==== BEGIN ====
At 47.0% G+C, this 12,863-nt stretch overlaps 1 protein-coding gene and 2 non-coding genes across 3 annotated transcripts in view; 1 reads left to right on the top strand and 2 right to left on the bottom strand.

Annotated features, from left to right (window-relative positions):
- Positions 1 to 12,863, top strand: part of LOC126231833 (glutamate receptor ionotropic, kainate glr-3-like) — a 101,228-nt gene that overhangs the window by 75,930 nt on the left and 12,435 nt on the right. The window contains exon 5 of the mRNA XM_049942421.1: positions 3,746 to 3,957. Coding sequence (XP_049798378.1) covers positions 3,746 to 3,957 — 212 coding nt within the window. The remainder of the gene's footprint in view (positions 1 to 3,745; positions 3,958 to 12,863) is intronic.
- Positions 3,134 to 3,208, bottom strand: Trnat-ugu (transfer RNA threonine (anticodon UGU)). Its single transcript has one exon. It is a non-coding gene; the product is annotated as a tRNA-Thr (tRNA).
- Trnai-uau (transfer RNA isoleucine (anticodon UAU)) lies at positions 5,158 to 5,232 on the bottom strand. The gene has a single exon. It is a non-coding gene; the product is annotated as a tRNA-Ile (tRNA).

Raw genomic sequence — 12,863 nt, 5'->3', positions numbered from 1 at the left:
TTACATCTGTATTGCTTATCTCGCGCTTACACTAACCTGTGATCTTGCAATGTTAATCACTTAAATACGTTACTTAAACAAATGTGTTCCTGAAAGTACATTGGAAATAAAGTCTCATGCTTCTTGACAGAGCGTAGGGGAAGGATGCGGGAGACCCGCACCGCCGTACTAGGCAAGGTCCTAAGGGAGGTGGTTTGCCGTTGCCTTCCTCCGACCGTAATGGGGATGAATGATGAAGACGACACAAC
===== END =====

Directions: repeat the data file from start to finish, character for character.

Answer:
At 47.0% G+C, this 12,863-nt stretch overlaps 1 protein-coding gene and 2 non-coding genes across 3 annotated transcripts in view; 1 reads left to right on the top strand and 2 right to left on the bottom strand.

Annotated features, from left to right (window-relative positions):
- Positions 1 to 12,863, top strand: part of LOC126231833 (glutamate receptor ionotropic, kainate glr-3-like) — a 101,228-nt gene that overhangs the window by 75,930 nt on the left and 12,435 nt on the right. The window contains exon 5 of the mRNA XM_049942421.1: positions 3,746 to 3,957. Coding sequence (XP_049798378.1) covers positions 3,746 to 3,957 — 212 coding nt within the window. The remainder of the gene's footprint in view (positions 1 to 3,745; positions 3,958 to 12,863) is intronic.
- Positions 3,134 to 3,208, bottom strand: Trnat-ugu (transfer RNA threonine (anticodon UGU)). Its single transcript has one exon. It is a non-coding gene; the product is annotated as a tRNA-Thr (tRNA).
- Trnai-uau (transfer RNA isoleucine (anticodon UAU)) lies at positions 5,158 to 5,232 on the bottom strand. The gene has a single exon. It is a non-coding gene; the product is annotated as a tRNA-Ile (tRNA).

Raw genomic sequence — 12,863 nt, 5'->3', positions numbered from 1 at the left:
TTACATCTGTATTGCTTATCTCGCGCTTACACTAACCTGTGATCTTGCAATGTTAATCACTTAAATACGTTACTTAAACAAATGTGTTCCTGAAAGTACATTGGAAATAAAGTCTCATGCTTCTTGACAGAGCGTAGGGGAAGGATGCGGGAGACCCGCACCGCCGTACTAGGCAAGGTCCTAAGGGAGGTGGTTTGCCGTTGCCTTCCTCCGACCGTAATGGGGATGAATGATGAAGACGACACAAC